Those short muzzles can also cause them to take in a lot of air, which can mean a lot of gas. Yes, they are big on farts too!
Although Pugs are quiet in terms of barking, they can be noisy with all those little noises that they make. You will literally hear your Pug breath, snort or grunt on a regular basis!
And don’t let me get started on the snoring! I was used to my Boxer snoring loud, thinking that’s because he was a big dog, but I was shocked when Tootsie, such a small furry ball, snored even as loud. I have to say that I found it quite funny and she didn’t disturb me, but it is something to consider before getting a Pug.
However, what I found scary was the reverse sneezing.
Pugs are prone to reverse sneezing. This is different from the regular sneezing, which dogs do, just like humans.
Reverse sneezing is more common in dogs with short muzzles and elongated soft palates, such as Pugs and Boston Terriers.
It occurs when your dog’s soft palate gets irritated and causes a throat spasm, which can be rapid or prolonged inspirations that sound like snorts. During the reverse sneeze episode, the airway narrows making it hard for your dog to breathe.
These spams leave dog parents frantic and helpless, myself included. However, there’s no cause for panic since reverse sneezing spasms are often over quickly with no lasting ill effects.
Insider Tip: To help your Pug during these spasms, you can gently stroke his throat in a downward motion to encourage him to swallow. Some dog parents also suggest covering the dog’s nostrils with your fingers for a few seconds, but I personally never tried this before.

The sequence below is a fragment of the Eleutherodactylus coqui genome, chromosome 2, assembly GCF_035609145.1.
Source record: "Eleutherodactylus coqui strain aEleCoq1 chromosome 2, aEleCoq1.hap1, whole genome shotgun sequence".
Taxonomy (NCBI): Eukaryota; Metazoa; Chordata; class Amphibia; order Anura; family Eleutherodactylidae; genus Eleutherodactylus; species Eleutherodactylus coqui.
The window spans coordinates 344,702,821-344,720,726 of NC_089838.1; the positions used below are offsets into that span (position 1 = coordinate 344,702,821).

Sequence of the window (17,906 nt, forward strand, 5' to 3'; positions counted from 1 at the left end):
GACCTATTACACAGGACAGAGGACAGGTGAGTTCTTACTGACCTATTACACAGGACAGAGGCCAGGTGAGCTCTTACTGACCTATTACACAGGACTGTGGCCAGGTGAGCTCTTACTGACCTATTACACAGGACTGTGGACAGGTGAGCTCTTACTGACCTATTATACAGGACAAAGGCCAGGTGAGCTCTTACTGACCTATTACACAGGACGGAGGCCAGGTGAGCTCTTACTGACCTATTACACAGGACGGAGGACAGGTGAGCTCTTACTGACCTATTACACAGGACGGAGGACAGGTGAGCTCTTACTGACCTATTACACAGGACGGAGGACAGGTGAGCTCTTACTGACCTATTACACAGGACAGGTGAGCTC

Remember, the calmer you remain, the calmer your Pug is likely to be. Dogs catch on our mood easily, so keeping your cool (even if this is difficult) helps your pooch!
Of course, if reverse sneezing becomes a chronic problem rather than an occasional occurrence, you should consult your vet.
There are certain sounds or noises that we can distinguish and understand as “normal” or common from dogs: barking, whining, howling and even crying/whimpering.
However, hearing a pug being vocal in a way that can only be described as screaming, can come as a surprise, shock, or perhaps funny (depending on the situation!)
Pug screaming is described that way because of their prolonged, high-pitched sound that could even be described as a shriek, and their behaviour and facial expression during the situation. You’ve either witnessed this yourself or maybe watched a video (there are a lot of them around!), which may have left you curious or worried about this:
Why do pugs scream?
Apart from physical pain, pug screaming is a situational response that your dog uses to communicate or show that they want something, like food or play, OR that they’re feeling a certain way: from over-excitement, anxiety (e.g. separation anxiety – when you’re leaving the house without your dog), attention, hyperactivity or reactivity.
Although this can be seen as a quirky behaviour, and for some embarrassing, this screaming vocalization is not uncommon for the pug breed. If this is something that you’re especially concerned about, you can:
- Check that your pug is in a healthy condition, and isn’t experiencing pain from injury or otherwise. Pay a visit to your vet if this is a concern or if you’re unsure.
- Pay attention to when this tends to happen, to understand why.
- Decide if you’re comfortable with your pug’s screaming behaviour (is it acceptable or good behaviour in your books?), and take further action – usually training.
Read also: Can Pugs Be Left Alone? 13 Tips To Make It Easier – for training your pug dog, especially for separation anxiety.